Finance Minister P Chidambaram on Saturday said the government would stick to the borrowing programme announced in the Union Budget for the current financial year.
The government planned to borrow Rs 2 lakh crore between October 2012 and March 2013 to stick to the budgeted Rs 5.7 lakh crore for the entire financial year, he said at the inaugural session of the Bancon 2012 here.
He also claimed the fiscal deficit was likely to be limited at 5.3 per cent of the gross domestic product (GDP) in 2012-13.
On GDP growth, he said it was likely to expand by 5.5 per cent in the second quarter, compared with 6.9 per cent in the same period last year. The figure would be formally announced by the end of the month.
"When growth fell to 5.5 per cent in the first quarter, and when growth is likely to be around 5.5 per cent in the second, it goes without saying we face a difficult situation," he said.
Chidambaram's comments come close on the heels of the 2G telecom spectrum auction getting lukewarm response, fetching the government far less than the targeted Rs 40,000 crore.
His comments are likely to give some relief to the gilts market on Monday. The yield on the 10-year benchmark 8.15 per cent gilt rose to a 12-week high of 8.23 per cent on Thursday, as the market expected the government to borrow additional Rs 30,000-40,000 crore.
Dealers said the yield on the 10-year benchmark 8.15 per cent gilt might trade in the range of 8.20-8.25 per cent between Monday and Friday. There also are expectations of open-market operation purchase of gilts by the Reserve Bank of India (RBI); and, if that happens, the yield might drop to 8.15 per cent on the 10-year benchmark gilt.
Chidambaram also revived the debate on mergers of public sector banks, saying consolidation was inevitable as Indian banks were likely to vie for the top spot in the global system in the next few years. He also advised banks do not mirror one another and made it clear the Department of Financial Services (DFS) would not attempt to impose uniformity among lenders. Earlier, DFS had sent advisories to banks on various issues that evoked reactions from some of the banks.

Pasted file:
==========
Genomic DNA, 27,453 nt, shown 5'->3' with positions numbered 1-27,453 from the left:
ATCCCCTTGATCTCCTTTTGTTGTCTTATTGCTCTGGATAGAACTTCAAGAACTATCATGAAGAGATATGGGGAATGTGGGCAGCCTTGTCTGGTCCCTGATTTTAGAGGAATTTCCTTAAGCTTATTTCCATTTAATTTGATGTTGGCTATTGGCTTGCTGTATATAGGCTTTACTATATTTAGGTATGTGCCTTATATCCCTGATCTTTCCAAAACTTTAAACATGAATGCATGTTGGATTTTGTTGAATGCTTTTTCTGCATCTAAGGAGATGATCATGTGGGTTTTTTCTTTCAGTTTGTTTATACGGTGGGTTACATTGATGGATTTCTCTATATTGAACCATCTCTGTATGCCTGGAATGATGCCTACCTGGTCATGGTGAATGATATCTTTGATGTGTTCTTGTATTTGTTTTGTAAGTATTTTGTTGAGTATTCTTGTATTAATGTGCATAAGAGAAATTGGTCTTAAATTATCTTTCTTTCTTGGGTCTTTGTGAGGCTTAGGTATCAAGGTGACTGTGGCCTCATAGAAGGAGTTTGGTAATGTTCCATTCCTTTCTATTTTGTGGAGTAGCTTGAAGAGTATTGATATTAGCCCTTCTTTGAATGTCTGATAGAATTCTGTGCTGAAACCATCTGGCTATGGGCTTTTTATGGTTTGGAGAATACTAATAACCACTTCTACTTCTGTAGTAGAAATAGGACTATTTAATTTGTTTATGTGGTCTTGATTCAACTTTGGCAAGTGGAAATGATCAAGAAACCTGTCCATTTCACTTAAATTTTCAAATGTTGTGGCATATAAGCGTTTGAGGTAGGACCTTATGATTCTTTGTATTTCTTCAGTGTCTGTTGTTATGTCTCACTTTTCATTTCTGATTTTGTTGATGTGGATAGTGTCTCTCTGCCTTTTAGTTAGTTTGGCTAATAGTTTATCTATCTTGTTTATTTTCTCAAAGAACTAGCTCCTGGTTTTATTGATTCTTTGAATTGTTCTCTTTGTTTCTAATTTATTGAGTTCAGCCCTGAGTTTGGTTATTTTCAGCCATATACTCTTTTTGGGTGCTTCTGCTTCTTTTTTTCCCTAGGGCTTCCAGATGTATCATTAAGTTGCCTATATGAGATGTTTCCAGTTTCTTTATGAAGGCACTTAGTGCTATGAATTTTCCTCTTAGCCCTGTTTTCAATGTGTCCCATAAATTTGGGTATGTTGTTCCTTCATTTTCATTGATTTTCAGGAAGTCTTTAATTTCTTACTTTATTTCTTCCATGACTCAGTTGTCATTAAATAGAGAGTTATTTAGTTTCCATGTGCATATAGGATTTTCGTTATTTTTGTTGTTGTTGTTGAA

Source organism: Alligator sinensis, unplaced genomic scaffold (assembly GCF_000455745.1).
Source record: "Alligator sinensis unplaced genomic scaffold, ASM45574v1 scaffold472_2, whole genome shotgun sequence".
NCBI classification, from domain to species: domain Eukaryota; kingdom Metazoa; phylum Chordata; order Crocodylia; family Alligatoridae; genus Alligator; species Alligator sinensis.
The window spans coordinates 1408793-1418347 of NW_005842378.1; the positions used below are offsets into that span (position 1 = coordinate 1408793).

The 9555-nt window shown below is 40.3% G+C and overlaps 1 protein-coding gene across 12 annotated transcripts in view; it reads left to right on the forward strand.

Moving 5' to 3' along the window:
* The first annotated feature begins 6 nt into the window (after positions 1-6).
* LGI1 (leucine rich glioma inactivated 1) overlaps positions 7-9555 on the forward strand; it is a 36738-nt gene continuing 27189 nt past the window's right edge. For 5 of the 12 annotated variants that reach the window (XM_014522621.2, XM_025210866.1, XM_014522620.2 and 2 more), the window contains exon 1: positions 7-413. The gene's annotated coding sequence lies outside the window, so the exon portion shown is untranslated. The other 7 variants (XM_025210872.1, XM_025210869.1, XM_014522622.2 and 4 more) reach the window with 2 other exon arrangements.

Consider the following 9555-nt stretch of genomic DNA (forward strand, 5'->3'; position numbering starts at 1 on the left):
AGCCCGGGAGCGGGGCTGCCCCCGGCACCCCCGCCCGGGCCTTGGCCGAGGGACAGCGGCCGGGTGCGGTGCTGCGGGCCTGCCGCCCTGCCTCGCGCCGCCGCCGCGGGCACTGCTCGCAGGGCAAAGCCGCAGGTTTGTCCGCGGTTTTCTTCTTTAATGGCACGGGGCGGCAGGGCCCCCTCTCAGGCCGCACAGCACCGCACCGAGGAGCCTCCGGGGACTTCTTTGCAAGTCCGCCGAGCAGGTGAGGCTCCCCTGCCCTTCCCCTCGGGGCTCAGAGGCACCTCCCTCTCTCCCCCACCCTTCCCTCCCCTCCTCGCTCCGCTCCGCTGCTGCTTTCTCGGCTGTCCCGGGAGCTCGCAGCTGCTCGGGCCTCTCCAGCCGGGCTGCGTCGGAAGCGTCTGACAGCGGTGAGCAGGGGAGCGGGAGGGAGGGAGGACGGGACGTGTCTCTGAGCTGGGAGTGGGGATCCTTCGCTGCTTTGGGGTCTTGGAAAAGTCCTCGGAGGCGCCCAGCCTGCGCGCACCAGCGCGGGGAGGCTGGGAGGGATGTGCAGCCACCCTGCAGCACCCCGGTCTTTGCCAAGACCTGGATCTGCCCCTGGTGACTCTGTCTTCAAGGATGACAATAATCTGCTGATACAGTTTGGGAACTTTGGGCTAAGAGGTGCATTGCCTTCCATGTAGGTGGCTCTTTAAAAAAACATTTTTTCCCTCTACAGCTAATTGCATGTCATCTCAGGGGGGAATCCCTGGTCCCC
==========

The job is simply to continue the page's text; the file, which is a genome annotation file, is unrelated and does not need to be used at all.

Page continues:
Later he clarified while talking to reporters he had not prepared any road map for bank mergers. Asked if the government would nudge banks to merge, he said the decision to consolidate would be made by banks and their respective boards. In his earlier stint as the finance minister, Chidambaram had advocated for consolidation in the banking industry. His predecessor, now President, Pranab Mukherjee, had also made a similar proposal. In December 2009, the finance ministry had invited the chiefs of five state-run banks to get their views on consolidation. Banks, however, did not offer a concrete plan and employee unions have been resisting the idea.
New bank licences
Chidambaram said the current laws allowed the banking regulator to issue new licences, even as RBI indicated it would not, unless the Banking Regulation Act was amended.
"Let me emphasise the three powers RBI wants are already with it. It has the powers to grant banking licences. Amendments to the Banking Regulation Act are to formalise those and bring them together into the Act," he told Business Standard.
Chidambaram's comments could be seen as a growing rift between the central bank and the government over the issue of new bank licences.
Separately, he said the prime minister would hold the first meeting of the cash transfer panel on Monday, before the formal launch of the project scheduled on January 1, 2013.